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Steinsaltz

and they may also redeem lands that they sold at any time, i.e., even right after selling the field, and are not bound by the halakhot of the Jubilee Year, one might say that they should also not be obligated to fulfill the mitzva of blowing the shofar on Rosh HaShana. Therefore, the baraita teaches us that this is not the case. This is due to the fact that although priests are not included in the release of land, in any event they are included in the release of money and in the release of slaves in the Jubilee Year. Therefore, the priests are obligated in the sounding of the shofar on Rosh HaShana.

§ The Gemara cites another similar baraita: Everyone is obligated in the reading of the Megilla including priests, Levites, and Israelites. The Gemara asks as before: Isn’t that obvious? The Gemara answers: No, it is necessary to teach that they cancel their service in the Temple and come to hear the reading of the Megilla, and this is in accordance with that which Rav Yehuda says that Shmuel says. As Rav Yehuda says that Shmuel says: The priests at their Temple service, and the Levites on their platform in the Temple where they sang the daily psalm, and the Israelites at their non-priestly watches for the offerings of the community, all cancel their service and come to hear the reading of the Megilla.

The Gemara cites yet another similar baraita: Everyone is obligated to form a zimmun and recite Grace after Meals, including priests, Levites, and Israelites. The Gemara asks: Isn’t that obvious? The Gemara answers: No, it is necessary to teach this halakha in a case where the priests partake of sacrificial meat. It might enter your mind to say that since the Merciful One states in the Torah: “And they shall eat those things with which atonement was made” (Exodus 29:33), indicating that the owners of those offerings thereby achieve atonement, and therefore this consumption is an obligatory ritual act to bring about atonement, consequently, it is not considered a social meal requiring one to form a zimmun.

Therefore, the baraita teaches us that since the Merciful One states in the Torah: “And you shall eat, and be satisfied, and bless the Lord your God” (Deuteronomy 8:10), the obligation to recite Grace after Meals is contingent upon eating and being satisfied. Since there is eating and satisfaction in the case of priests partaking of the sacrificial meat, they are obligated to form a zimmun, despite the fact that the purpose of the meal is to bring about atonement.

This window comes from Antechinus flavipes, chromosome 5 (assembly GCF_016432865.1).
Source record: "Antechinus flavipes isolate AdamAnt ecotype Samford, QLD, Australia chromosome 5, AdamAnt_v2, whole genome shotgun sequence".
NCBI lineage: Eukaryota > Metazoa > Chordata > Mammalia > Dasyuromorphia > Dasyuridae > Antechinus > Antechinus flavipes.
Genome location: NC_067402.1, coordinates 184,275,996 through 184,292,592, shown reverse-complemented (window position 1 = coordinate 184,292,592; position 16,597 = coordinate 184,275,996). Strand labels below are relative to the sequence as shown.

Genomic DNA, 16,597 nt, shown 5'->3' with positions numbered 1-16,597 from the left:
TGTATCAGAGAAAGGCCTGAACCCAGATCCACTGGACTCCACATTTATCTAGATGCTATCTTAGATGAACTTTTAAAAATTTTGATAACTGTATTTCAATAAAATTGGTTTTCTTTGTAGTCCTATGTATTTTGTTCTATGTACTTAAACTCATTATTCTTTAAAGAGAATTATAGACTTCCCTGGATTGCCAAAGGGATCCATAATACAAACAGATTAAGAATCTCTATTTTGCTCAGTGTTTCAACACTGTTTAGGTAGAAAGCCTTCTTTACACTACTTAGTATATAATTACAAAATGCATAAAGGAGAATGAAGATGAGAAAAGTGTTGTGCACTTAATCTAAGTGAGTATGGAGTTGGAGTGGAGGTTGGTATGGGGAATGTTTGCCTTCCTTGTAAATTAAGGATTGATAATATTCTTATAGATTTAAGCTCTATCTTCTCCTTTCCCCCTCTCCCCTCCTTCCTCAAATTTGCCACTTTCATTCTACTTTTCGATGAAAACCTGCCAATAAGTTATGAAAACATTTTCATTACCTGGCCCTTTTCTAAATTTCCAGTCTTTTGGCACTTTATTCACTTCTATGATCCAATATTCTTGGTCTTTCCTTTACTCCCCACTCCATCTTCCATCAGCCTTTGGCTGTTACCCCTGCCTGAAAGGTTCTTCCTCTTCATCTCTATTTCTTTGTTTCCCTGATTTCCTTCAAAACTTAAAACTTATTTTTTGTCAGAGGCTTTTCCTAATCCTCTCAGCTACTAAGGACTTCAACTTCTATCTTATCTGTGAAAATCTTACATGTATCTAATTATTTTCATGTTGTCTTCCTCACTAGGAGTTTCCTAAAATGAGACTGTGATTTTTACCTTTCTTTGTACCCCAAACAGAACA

The Gemara cites another baraita: Everyone joins a zimmun: Priests, Levites, and Israelites. The Gemara asks again: Isn’t that obvious? The Gemara answers: No, it is necessary to teach this halakha in a case where the priests are partaking of teruma, the portion of produce designated for priests, or sacrificial meat, and a non-priest is eating non-sacred food.

In such a case, it might enter your mind to say that since if the non-priest wants to eat together with the priest he cannot eat with him from the teruma, as it is forbidden to him, one could say that he cannot join with the priests for a zimmun. Therefore, the baraita teaches us that he can join them, as although a non-priest cannot eat together with a priest from his teruma, nevertheless, a priest can eat together with a non-priest from his food. Consequently, they can join together to form a zimmun.

§ The Gemara applies the same line of questioning to the mishna here: Everyone takes vows of valuation…priests, Levites, and Israelites. Isn’t that obvious? Rava said: This halakha is necessary only according to the opinion of ben Bukhri, who holds that priests are not obligated to contribute a yearly half-shekel to purchase the communal supplies. Therefore, one might have thought that they are not subject to the halakha of valuations, as the Gemara will explain. As we learned in a mishna (Shekalim 1:4) that Rabbi Yehuda said that ben Bukhri testified before the Sages in Yavne: Any priest who contributes the half-shekel for communal offerings is not considered a sinner, despite the fact that he is not obligated to contribute.